by Reemus Fernando

 Sri Lanka Athletics will give priority to Asian Games over the Commonwealth Games as the two major sports events take place within five weeks from each other in 2022. The track and field governing body indicated their priorities at a meeting with the National Olympic Committee yesterday.

“Our best chances are at the Asian Games. We are trying to get the best out of the talent we have. To achieve that we have set our priorities right. Though we are going to select a team for both events at the same stage we might not send some athletes for the Commonwealth Games,” a senior official of Sri Lanka Athletics told The Island after a meeting with the NOC yesterday.

“For example our best chances for the men’s 4×400 metres relay team is at the Asian Games. We might not field that team for the Commonwealth Games,” Saman Kumara, the statistician of Sri Lanka Athletics said.

“In 2002 we had both the Commonwealth Games (July 25- August 4) and the Asian Games within a span of two months. We had three men who could run 400 metres in 45 seconds. We had the best chance of winning the 4×400 metres gold in Busan but the Commonwealth Games had its toll on the runners when the time came for the Asian Games,” said Saman Kumara who has experience as both a selector and manager of teams for these games.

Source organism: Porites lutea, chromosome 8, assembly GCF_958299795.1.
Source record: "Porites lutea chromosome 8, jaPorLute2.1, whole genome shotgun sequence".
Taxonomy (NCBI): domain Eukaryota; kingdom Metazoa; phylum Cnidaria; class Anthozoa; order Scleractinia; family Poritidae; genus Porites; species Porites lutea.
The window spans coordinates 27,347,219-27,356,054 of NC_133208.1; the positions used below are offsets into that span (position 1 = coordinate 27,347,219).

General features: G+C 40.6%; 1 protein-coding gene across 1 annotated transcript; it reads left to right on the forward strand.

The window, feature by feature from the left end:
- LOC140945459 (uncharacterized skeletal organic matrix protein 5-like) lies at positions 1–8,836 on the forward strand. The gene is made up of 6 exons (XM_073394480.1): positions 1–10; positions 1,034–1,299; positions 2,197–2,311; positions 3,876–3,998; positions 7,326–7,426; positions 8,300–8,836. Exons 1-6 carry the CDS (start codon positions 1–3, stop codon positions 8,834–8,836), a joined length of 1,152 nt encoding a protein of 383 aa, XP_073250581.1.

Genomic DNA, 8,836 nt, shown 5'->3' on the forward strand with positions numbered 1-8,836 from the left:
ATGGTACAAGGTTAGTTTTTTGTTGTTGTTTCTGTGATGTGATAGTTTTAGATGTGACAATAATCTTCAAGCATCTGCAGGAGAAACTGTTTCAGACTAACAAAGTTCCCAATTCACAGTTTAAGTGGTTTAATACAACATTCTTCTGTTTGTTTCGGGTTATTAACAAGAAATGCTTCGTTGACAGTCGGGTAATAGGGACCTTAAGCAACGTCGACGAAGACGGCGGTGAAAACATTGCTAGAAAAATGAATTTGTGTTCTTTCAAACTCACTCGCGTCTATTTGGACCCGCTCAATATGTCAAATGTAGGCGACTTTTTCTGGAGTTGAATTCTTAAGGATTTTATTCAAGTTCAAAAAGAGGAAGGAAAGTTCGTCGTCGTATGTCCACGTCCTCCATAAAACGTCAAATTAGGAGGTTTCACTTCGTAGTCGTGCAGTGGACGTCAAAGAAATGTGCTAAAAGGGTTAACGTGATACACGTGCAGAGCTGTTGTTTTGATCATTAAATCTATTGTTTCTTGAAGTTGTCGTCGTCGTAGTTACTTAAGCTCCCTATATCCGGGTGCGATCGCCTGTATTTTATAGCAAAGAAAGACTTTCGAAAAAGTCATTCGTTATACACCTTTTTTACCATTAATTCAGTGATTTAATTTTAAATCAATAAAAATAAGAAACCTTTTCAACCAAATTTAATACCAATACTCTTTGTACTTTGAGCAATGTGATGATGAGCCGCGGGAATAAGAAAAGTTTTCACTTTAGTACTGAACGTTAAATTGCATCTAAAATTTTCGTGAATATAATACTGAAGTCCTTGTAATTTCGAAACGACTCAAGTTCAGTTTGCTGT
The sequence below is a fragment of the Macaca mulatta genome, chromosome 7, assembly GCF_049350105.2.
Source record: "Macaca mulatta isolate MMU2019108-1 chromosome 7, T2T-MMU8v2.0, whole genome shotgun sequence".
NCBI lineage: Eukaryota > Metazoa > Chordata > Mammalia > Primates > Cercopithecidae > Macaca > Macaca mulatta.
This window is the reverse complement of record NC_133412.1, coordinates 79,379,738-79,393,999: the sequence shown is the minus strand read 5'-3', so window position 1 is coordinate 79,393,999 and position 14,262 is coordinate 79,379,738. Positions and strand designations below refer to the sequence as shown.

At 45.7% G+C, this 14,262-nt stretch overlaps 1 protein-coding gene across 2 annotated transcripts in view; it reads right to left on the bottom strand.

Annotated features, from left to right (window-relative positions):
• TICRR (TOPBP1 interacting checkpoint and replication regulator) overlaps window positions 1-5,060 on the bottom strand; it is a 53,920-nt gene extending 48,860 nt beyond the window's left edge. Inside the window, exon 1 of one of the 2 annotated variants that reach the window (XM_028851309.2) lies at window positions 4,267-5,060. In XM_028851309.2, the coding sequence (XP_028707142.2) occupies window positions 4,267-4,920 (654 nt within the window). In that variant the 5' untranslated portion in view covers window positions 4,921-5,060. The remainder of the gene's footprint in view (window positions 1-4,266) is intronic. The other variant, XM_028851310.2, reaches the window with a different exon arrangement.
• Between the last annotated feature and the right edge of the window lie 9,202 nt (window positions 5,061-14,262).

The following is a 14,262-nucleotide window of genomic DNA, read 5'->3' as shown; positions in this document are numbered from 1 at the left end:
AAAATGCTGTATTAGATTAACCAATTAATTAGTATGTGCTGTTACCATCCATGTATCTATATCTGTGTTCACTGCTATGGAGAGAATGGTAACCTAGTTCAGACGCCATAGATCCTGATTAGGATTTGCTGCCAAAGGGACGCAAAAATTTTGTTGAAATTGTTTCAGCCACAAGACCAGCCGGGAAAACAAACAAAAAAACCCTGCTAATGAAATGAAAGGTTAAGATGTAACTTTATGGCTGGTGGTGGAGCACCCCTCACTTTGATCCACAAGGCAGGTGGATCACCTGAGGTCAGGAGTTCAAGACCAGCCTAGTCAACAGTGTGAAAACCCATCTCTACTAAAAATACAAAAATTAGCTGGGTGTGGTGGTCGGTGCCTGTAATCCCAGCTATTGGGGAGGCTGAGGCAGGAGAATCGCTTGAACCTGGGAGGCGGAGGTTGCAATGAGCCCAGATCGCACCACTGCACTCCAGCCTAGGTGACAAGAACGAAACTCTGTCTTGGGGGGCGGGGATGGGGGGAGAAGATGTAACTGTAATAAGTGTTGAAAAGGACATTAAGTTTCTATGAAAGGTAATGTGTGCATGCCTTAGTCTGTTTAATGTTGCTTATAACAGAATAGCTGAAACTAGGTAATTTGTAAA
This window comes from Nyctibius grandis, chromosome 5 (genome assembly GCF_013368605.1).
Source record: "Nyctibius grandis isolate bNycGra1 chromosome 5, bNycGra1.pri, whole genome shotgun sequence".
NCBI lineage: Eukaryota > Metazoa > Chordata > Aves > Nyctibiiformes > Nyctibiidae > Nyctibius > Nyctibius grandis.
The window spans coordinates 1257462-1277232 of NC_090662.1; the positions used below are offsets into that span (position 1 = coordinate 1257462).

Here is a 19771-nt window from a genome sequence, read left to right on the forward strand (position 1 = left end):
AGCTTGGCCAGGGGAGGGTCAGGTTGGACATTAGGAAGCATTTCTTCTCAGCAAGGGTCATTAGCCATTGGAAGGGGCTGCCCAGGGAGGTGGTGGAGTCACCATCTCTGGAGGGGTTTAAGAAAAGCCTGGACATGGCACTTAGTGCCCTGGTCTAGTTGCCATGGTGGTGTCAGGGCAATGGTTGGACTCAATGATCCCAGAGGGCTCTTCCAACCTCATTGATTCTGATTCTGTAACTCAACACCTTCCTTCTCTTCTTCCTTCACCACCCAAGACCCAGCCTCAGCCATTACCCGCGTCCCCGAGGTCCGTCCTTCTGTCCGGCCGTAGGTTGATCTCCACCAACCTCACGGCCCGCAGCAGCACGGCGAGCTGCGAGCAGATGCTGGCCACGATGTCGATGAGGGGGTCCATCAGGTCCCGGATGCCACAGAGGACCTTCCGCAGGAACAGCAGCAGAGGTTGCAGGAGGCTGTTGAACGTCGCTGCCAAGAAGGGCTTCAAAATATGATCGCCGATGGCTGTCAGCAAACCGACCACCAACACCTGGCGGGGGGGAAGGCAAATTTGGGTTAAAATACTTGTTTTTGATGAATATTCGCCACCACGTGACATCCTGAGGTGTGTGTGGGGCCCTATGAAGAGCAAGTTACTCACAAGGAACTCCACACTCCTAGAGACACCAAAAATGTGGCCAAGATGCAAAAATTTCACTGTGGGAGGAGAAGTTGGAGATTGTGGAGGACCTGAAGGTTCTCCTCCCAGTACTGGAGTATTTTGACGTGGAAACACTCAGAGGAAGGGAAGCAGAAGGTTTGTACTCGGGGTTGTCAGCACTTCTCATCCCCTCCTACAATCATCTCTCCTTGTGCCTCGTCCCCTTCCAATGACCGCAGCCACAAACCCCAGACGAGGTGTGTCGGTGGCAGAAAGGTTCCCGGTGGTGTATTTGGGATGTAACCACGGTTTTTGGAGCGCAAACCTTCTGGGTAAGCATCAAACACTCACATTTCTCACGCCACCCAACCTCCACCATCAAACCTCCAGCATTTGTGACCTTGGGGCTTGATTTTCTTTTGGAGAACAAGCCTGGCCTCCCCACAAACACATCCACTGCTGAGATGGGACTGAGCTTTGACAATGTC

While the 2022 Commonwealth Games will be held from July 28 to August 8 in Birmingham, the Chinese city of Hangzhou will host Asian Games from September 10 to 25.

“We are almost certain of fielding a men’s 4×100 metres relay team for the Commonwealth Games provided they meet selection criteria. The men’s 4×400 metres relay team will be reserved for the Asian Games.”

Though medal prospects are dim in track events at the Commonwealth Games, Sri Lanka’s men’s 4×100 metres relay team consisting of Himasha Eshan, Shehan Ambepitiya, Vinoj Suranjaya and Mohamed Ashrafu had a memorable outing at the last edition in Gold Coast where they established the current national record clocking 39.08 seconds.

That record will be in danger now with Italy based sprinter Yupun Abeykoon improving the national record this year and showing the ability to further improve the record.

Sri Lanka Athletics will update the current elite and national pools after concluding the remaining events of the National Championship at the end of next month. That pool will be maintained till March 2022 when the teams for both the Asian Games and Commonwealth Games are selected. The centenary National Championships in 2022 April (8,9,10) will be the final selection trial for both the Asian Games and the Commonwealth Games.

Sri Lanka Athletics will also target forming a mixed relay team for the Asian Games as there are two strong contenders to fill the women’s spots in Nadeesha Ramanayake and Dilshi Kumarasainghe. While Kalinga Kumarage and Aruna Dharshana are the front runners for the men’s sports in the mixed relay, the next few months will be crucial for the rest of the sprinters aspiring to win a place in the team for the men’s 4×400 metres relay.